When we close an account due to overdraft, we mail notices to the customer of the amount owed and that the account should be brought to a positive balance to avoid any collection proceedings. However, we will then turn the charged-off account to a collection agency, do we have to notify the customer of this action?
The bank does not have to notify the customer that the charged-off account has been turned over to a collection agency. The collection agency will contact the customer requesting a verification of the debt and inform them they are handling the collection efforts of the debt from the charged-off checking account.
I know the LE now replaces the right to receive an appraisal form. Do we need to have a form that the customer signs acknowledging?
There is no requirement that your customer sign or acknowledge receipt of the appraisal disclosure notice contained in the Other Considerations section of the LE. The appraisal notice contained in the LE satisfies the right to receive an appraisal notice requirements for Higher-priced mortgage loans (HPML) under Regulation Z and for loans secured by a first lien on a dwelling under Regulation B. Neither the Reg Z HMPL provisions or the Reg B provisions require that the appraisal notice be signed by the customer. That being said, separate appraisal notices (not built into the TRID disclosures) often included signature lines to demonstrate compliance but again, that signature is not a regulatory requirement.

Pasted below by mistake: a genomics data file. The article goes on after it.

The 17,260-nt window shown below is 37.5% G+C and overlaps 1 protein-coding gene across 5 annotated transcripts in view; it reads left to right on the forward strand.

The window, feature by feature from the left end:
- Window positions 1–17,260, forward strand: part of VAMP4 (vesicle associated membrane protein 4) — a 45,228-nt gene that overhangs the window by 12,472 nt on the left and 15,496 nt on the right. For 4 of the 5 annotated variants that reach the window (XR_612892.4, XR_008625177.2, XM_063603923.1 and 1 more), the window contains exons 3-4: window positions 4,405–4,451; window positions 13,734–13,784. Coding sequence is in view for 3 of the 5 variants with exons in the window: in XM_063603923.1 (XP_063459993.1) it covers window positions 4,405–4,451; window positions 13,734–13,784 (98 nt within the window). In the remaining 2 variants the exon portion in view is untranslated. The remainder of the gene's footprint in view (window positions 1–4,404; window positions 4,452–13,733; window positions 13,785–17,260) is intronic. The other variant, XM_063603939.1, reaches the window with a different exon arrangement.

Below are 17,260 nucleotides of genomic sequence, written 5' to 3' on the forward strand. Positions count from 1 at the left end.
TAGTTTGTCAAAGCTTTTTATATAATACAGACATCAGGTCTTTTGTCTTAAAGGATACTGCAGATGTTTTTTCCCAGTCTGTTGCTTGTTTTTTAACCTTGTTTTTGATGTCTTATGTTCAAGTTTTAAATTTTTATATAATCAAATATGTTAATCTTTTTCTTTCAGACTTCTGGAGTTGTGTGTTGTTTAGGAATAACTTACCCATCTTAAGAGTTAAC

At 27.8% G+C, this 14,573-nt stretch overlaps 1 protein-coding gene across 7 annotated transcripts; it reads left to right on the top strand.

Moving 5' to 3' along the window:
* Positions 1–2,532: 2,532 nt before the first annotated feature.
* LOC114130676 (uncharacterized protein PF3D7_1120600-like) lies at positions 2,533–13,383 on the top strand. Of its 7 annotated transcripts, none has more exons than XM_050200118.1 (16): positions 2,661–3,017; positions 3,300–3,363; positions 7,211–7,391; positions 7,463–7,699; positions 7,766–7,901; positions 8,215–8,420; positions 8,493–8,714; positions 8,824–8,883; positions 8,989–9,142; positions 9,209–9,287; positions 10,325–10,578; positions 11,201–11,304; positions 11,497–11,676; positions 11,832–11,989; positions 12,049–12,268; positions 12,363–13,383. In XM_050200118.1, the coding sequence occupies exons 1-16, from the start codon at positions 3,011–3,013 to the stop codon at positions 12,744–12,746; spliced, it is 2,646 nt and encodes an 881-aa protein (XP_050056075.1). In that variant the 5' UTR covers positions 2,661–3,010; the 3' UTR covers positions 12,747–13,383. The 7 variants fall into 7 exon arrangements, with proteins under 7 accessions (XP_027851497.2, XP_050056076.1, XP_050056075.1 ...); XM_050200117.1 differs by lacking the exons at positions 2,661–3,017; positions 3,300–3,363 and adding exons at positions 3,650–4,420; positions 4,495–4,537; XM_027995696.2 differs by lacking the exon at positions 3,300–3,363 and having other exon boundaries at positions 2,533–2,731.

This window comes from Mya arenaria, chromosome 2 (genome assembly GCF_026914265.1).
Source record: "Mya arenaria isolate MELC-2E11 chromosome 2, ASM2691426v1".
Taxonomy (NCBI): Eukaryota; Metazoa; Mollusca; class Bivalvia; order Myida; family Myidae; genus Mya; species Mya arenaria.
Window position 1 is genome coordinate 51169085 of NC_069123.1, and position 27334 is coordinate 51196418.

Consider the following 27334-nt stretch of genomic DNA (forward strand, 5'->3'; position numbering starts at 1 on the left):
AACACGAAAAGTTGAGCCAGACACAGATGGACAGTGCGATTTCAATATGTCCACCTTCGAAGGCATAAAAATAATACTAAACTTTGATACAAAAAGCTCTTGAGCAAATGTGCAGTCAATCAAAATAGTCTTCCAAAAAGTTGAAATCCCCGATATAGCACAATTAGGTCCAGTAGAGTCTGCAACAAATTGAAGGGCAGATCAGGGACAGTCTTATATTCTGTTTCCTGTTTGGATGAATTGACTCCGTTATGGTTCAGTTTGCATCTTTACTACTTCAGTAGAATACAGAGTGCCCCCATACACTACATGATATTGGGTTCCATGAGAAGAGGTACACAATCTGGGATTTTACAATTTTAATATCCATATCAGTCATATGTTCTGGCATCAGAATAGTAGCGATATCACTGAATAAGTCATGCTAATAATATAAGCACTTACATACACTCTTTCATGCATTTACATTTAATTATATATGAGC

In determining whether or not Saturday is a business day for us, for TRID purposes, what does it mean “to be open for substantially all business functions”?
The TRID rule did not change the definition of business day under Regulation Z. The definition for the term “business day” is found in 12 CFR 1026.2(a)(6). Outside of a few exceptions, a business day means:
a day on which the creditor's offices are open to the public for carrying on substantially all of its business functions
The Commentary to this section provides for a “business function test” and it states:
Activities that indicate that the creditor is open for substantially all of its business functions include the availability of personnel to make loan disbursements, to open new accounts, and to handle credit transaction inquiries. Activities that indicate that the creditor is not open for substantially all of its business functions include a retailer's merely accepting credit cards for purchases or a bank's having its customer-service windows open only for limited purposes such as deposits and withdrawals, bill paying, and related services.
Ultimately each bank will need to determine independently whether or not a particular day is a “business day”. Again, note that TRID does not alter the current definition of “business day”. That being said, if you currently treat Saturday as a business day, you would most likely continue to do so under the TRID rule unless the availability of services has changed. Also, if you haven’t done so, be sure to document in your policies and procedures the days that you consider to be business days for purposes of disclosure delivery.
The Bank is currently providing the Notice regarding Homeownership Counseling and the SCRA Notice each month with its home equity line statements, and the SCRA notice each month on consumer 1-4 family 1st DOT, Consumer 1-4 family 2nd DOT, and Non-Owner Occupied 1-4 family. The Bank asks for guidance in order to improve efficiency in this area, including information regarding disclosure type, timing and frequency.
The Homeownership Counseling Notice and SCRA Notice must be sent within 45 days of the homeowner borrower becoming delinquent, unless the loan is brought current within that period. If the notice is provided and the loan is brought current but then becomes delinquent again, the notice must be provided again.
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